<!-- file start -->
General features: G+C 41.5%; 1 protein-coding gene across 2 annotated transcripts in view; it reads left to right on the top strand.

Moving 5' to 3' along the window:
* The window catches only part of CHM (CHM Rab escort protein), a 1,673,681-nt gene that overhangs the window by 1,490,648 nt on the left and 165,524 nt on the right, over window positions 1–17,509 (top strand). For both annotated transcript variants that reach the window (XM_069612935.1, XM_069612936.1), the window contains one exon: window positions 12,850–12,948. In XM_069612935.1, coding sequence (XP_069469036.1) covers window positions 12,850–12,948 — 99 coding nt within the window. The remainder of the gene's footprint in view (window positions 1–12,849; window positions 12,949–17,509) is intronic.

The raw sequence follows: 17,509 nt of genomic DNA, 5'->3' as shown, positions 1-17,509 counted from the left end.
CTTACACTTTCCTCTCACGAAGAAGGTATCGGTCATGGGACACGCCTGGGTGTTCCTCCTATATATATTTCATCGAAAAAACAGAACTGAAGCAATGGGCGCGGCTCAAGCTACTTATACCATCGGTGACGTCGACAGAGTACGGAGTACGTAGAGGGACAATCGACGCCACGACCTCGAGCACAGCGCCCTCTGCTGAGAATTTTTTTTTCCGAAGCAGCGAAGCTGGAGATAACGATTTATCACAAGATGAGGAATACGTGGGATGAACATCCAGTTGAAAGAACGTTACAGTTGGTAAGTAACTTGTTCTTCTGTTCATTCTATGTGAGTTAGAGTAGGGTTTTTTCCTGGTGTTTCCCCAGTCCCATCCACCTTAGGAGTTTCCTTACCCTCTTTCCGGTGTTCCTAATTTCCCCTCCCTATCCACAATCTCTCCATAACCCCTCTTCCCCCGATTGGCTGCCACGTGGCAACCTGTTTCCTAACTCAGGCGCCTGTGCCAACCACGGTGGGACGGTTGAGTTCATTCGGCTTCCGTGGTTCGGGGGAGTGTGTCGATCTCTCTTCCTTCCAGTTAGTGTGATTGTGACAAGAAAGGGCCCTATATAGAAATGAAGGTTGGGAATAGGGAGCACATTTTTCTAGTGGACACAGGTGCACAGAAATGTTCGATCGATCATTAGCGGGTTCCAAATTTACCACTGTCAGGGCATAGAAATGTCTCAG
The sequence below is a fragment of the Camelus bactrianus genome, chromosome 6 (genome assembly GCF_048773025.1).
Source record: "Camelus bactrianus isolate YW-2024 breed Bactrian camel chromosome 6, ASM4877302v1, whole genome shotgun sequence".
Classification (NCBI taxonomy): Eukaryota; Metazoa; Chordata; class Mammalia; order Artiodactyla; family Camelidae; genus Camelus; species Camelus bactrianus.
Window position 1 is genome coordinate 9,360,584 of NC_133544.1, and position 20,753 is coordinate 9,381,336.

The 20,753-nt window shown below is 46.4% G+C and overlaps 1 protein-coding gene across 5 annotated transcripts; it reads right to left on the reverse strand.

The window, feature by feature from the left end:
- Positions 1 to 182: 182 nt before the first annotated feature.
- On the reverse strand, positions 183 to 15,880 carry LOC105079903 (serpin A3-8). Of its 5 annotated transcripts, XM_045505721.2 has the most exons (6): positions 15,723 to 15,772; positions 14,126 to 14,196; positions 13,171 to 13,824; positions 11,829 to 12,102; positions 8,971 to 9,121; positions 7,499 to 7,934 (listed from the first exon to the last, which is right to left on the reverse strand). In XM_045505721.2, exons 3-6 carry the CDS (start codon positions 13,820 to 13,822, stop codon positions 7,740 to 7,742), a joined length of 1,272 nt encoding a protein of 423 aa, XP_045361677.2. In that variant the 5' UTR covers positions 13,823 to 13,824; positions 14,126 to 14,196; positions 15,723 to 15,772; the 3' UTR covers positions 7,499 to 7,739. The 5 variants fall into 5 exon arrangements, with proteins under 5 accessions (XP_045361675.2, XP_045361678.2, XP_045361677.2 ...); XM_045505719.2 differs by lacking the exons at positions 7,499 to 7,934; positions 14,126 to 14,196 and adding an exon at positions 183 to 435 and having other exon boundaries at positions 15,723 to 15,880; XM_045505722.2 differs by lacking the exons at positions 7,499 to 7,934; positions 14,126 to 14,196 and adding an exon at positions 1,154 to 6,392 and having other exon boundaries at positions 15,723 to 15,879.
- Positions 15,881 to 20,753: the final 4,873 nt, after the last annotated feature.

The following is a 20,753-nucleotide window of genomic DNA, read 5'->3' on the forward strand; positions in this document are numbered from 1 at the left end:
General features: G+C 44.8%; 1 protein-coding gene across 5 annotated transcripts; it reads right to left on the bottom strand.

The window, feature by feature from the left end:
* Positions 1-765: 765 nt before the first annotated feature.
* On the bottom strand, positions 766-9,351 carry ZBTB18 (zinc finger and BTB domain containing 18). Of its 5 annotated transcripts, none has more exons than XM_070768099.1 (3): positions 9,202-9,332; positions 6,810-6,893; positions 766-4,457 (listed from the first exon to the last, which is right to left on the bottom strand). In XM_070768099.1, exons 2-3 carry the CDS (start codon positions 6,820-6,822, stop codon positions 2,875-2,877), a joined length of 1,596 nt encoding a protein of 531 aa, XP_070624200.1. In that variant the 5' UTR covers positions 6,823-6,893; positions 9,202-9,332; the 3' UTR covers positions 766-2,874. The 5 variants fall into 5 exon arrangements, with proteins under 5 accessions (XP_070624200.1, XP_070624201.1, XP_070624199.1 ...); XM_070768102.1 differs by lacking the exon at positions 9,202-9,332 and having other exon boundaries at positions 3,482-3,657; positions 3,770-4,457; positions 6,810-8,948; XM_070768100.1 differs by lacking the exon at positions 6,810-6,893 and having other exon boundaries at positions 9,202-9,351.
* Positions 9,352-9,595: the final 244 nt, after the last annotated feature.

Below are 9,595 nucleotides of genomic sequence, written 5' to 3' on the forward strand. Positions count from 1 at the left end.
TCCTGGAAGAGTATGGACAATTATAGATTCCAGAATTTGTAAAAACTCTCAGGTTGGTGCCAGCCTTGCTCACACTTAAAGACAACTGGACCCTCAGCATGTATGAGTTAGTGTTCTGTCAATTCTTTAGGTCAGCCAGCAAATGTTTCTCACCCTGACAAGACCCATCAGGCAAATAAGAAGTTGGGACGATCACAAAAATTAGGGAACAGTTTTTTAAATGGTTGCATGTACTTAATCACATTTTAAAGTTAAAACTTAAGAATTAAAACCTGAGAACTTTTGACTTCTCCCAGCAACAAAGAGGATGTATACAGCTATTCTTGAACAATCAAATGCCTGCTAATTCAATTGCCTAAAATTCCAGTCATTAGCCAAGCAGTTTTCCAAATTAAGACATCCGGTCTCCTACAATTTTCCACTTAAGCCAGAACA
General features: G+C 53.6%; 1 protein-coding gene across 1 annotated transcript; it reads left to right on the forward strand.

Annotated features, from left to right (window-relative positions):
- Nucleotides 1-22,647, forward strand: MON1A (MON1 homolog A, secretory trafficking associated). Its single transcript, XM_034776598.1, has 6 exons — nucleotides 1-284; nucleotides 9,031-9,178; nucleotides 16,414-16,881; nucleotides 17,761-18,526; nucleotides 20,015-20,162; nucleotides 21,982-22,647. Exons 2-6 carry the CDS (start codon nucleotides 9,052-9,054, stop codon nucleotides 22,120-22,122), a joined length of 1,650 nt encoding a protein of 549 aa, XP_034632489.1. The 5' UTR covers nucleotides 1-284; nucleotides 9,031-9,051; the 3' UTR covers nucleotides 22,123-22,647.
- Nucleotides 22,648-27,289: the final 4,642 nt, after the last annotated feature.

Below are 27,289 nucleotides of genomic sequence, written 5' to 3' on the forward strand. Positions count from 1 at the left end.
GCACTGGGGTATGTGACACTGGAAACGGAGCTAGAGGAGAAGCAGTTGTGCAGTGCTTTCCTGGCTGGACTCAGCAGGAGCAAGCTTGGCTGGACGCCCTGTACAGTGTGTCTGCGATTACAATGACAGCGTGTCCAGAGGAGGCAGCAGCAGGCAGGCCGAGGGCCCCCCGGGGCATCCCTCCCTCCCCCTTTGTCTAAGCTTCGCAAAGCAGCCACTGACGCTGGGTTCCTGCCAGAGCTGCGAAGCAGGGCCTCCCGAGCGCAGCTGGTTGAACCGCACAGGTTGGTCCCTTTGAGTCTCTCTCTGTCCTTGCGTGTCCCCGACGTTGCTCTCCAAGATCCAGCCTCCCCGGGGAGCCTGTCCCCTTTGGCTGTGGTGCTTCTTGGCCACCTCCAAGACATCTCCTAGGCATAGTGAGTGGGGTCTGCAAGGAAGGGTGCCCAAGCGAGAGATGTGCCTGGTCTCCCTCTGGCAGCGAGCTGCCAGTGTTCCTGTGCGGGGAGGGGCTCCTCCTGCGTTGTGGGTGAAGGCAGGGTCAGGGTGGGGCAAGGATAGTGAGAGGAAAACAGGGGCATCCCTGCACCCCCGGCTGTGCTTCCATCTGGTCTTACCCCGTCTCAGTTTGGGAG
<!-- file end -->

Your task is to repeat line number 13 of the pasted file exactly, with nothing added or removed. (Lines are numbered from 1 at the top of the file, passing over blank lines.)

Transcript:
- On the reverse strand, positions 183 to 15,880 carry LOC105079903 (serpin A3-8). Of its 5 annotated transcripts, XM_045505721.2 has the most exons (6): positions 15,723 to 15,772; positions 14,126 to 14,196; positions 13,171 to 13,824; positions 11,829 to 12,102; positions 8,971 to 9,121; positions 7,499 to 7,934 (listed from the first exon to the last, which is right to left on the reverse strand). In XM_045505721.2, exons 3-6 carry the CDS (start codon positions 13,820 to 13,822, stop codon positions 7,740 to 7,742), a joined length of 1,272 nt encoding a protein of 423 aa, XP_045361677.2. In that variant the 5' UTR covers positions 13,823 to 13,824; positions 14,126 to 14,196; positions 15,723 to 15,772; the 3' UTR covers positions 7,499 to 7,739. The 5 variants fall into 5 exon arrangements, with proteins under 5 accessions (XP_045361675.2, XP_045361678.2, XP_045361677.2 ...); XM_045505719.2 differs by lacking the exons at positions 7,499 to 7,934; positions 14,126 to 14,196 and adding an exon at positions 183 to 435 and having other exon boundaries at positions 15,723 to 15,880; XM_045505722.2 differs by lacking the exons at positions 7,499 to 7,934; positions 14,126 to 14,196 and adding an exon at positions 1,154 to 6,392 and having other exon boundaries at positions 15,723 to 15,879.